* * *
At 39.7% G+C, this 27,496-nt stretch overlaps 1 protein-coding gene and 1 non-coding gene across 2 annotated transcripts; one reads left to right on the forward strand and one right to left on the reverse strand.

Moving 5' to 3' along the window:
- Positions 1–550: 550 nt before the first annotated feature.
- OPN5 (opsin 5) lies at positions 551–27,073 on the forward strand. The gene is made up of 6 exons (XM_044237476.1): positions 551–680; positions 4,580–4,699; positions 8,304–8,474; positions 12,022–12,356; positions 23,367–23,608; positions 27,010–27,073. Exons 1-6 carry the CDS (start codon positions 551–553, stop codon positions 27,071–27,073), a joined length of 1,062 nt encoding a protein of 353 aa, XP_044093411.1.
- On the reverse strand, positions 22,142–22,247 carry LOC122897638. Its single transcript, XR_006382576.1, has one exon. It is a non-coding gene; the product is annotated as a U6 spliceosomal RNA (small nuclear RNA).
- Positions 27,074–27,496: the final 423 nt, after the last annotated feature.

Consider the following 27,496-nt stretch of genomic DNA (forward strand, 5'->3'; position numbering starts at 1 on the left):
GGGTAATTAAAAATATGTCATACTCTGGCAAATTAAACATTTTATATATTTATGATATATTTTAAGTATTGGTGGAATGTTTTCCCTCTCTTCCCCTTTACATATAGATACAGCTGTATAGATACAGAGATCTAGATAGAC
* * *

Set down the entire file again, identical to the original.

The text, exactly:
At 39.7% G+C, this 27,496-nt stretch overlaps 1 protein-coding gene and 1 non-coding gene across 2 annotated transcripts; one reads left to right on the forward strand and one right to left on the reverse strand.

Moving 5' to 3' along the window:
- Positions 1–550: 550 nt before the first annotated feature.
- OPN5 (opsin 5) lies at positions 551–27,073 on the forward strand. The gene is made up of 6 exons (XM_044237476.1): positions 551–680; positions 4,580–4,699; positions 8,304–8,474; positions 12,022–12,356; positions 23,367–23,608; positions 27,010–27,073. Exons 1-6 carry the CDS (start codon positions 551–553, stop codon positions 27,071–27,073), a joined length of 1,062 nt encoding a protein of 353 aa, XP_044093411.1.
- On the reverse strand, positions 22,142–22,247 carry LOC122897638. Its single transcript, XR_006382576.1, has one exon. It is a non-coding gene; the product is annotated as a U6 spliceosomal RNA (small nuclear RNA).
- Positions 27,074–27,496: the final 423 nt, after the last annotated feature.

Consider the following 27,496-nt stretch of genomic DNA (forward strand, 5'->3'; position numbering starts at 1 on the left):
GGGTAATTAAAAATATGTCATACTCTGGCAAATTAAACATTTTATATATTTATGATATATTTTAAGTATTGGTGGAATGTTTTCCCTCTCTTCCCCTTTACATATAGATACAGCTGTATAGATACAGAGATCTAGATAGAC